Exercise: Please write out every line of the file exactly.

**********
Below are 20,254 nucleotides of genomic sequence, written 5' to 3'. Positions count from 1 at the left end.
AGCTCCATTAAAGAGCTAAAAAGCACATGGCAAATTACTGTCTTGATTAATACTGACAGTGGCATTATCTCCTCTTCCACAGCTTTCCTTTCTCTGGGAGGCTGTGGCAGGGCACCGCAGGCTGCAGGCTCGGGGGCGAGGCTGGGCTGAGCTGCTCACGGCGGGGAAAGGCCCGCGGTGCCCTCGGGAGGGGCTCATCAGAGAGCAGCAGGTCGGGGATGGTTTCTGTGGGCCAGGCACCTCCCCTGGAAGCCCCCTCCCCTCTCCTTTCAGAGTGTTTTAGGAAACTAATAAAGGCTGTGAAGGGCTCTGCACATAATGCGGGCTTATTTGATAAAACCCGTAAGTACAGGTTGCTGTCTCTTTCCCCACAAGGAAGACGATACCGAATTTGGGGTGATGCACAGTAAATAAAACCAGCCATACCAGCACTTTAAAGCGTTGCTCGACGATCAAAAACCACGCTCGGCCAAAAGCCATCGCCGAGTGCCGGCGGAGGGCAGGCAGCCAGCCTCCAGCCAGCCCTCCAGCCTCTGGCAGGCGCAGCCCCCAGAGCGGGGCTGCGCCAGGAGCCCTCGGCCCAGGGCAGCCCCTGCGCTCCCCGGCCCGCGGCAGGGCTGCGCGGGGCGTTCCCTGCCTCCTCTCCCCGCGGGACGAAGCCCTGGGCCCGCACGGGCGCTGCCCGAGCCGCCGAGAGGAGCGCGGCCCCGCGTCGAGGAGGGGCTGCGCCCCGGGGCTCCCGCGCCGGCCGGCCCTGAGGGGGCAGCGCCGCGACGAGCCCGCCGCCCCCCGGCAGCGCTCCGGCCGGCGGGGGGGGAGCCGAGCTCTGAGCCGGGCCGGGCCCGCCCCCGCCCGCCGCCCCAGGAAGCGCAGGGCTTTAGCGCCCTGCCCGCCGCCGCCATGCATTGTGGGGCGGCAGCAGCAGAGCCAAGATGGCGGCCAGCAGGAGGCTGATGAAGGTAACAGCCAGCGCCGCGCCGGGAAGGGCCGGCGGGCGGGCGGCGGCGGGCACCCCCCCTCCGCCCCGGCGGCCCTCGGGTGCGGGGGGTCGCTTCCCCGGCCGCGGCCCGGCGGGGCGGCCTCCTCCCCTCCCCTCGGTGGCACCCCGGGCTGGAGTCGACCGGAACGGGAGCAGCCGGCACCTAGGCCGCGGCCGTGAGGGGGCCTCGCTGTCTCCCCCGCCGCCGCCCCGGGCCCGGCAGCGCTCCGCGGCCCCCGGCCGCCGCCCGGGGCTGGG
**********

Below are 20,254 nucleotides of genomic sequence, written 5' to 3'. Positions count from 1 at the left end.
AGCTCCATTAAAGAGCTAAAAAGCACATGGCAAATTACTGTCTTGATTAATACTGACAGTGGCATTATCTCCTCTTCCACAGCTTTCCTTTCTCTGGGAGGCTGTGGCAGGGCACCGCAGGCTGCAGGCTCGGGGGCGAGGCTGGGCTGAGCTGCTCACGGCGGGGAAAGGCCCGCGGTGCCCTCGGGAGGGGCTCATCAGAGAGCAGCAGGTCGGGGATGGTTTCTGTGGGCCAGGCACCTCCCCTGGAAGCCCCCTCCCCTCTCCTTTCAGAGTGTTTTAGGAAACTAATAAAGGCTGTGAAGGGCTCTGCACATAATGCGGGCTTATTTGATAAAACCCGTAAGTACAGGTTGCTGTCTCTTTCCCCACAAGGAAGACGATACCGAATTTGGGGTGATGCACAGTAAATAAAACCAGCCATACCAGCACTTTAAAGCGTTGCTCGACGATCAAAAACCACGCTCGGCCAAAAGCCATCGCCGAGTGCCGGCGGAGGGCAGGCAGCCAGCCTCCAGCCAGCCCTCCAGCCTCTGGCAGGCGCAGCCCCCAGAGCGGGGCTGCGCCAGGAGCCCTCGGCCCAGGGCAGCCCCTGCGCTCCCCGGCCCGCGGCAGGGCTGCGCGGGGCGTTCCCTGCCTCCTCTCCCCGCGGGACGAAGCCCTGGGCCCGCACGGGCGCTGCCCGAGCCGCCGAGAGGAGCGCGGCCCCGCGTCGAGGAGGGGCTGCGCCCCGGGGCTCCCGCGCCGGCCGGCCCTGAGGGGGCAGCGCCGCGACGAGCCCGCCGCCCCCCGGCAGCGCTCCGGCCGGCGGGGGGGGAGCCGAGCTCTGAGCCGGGCCGGGCCCGCCCCCGCCCGCCGCCCCAGGAAGCGCAGGGCTTTAGCGCCCTGCCCGCCGCCGCCATGCATTGTGGGGCGGCAGCAGCAGAGCCAAGATGGCGGCCAGCAGGAGGCTGATGAAGGTAACAGCCAGCGCCGCGCCGGGAAGGGCCGGCGGGCGGGCGGCGGCGGGCACCCCCCCTCCGCCCCGGCGGCCCTCGGGTGCGGGGGGTCGCTTCCCCGGCCGCGGCCCGGCGGGGCGGCCTCCTCCCCTCCCCTCGGTGGCACCCCGGGCTGGAGTCGACCGGAACGGGAGCAGCCGGCACCTAGGCCGCGGCCGTGAGGGGGCCTCGCTGTCTCCCCCGCCGCCGCCCCGGGCCCGGCAGCGCTCCGCGGCCCCCGGCCGCCGCCCGGGGCTGGG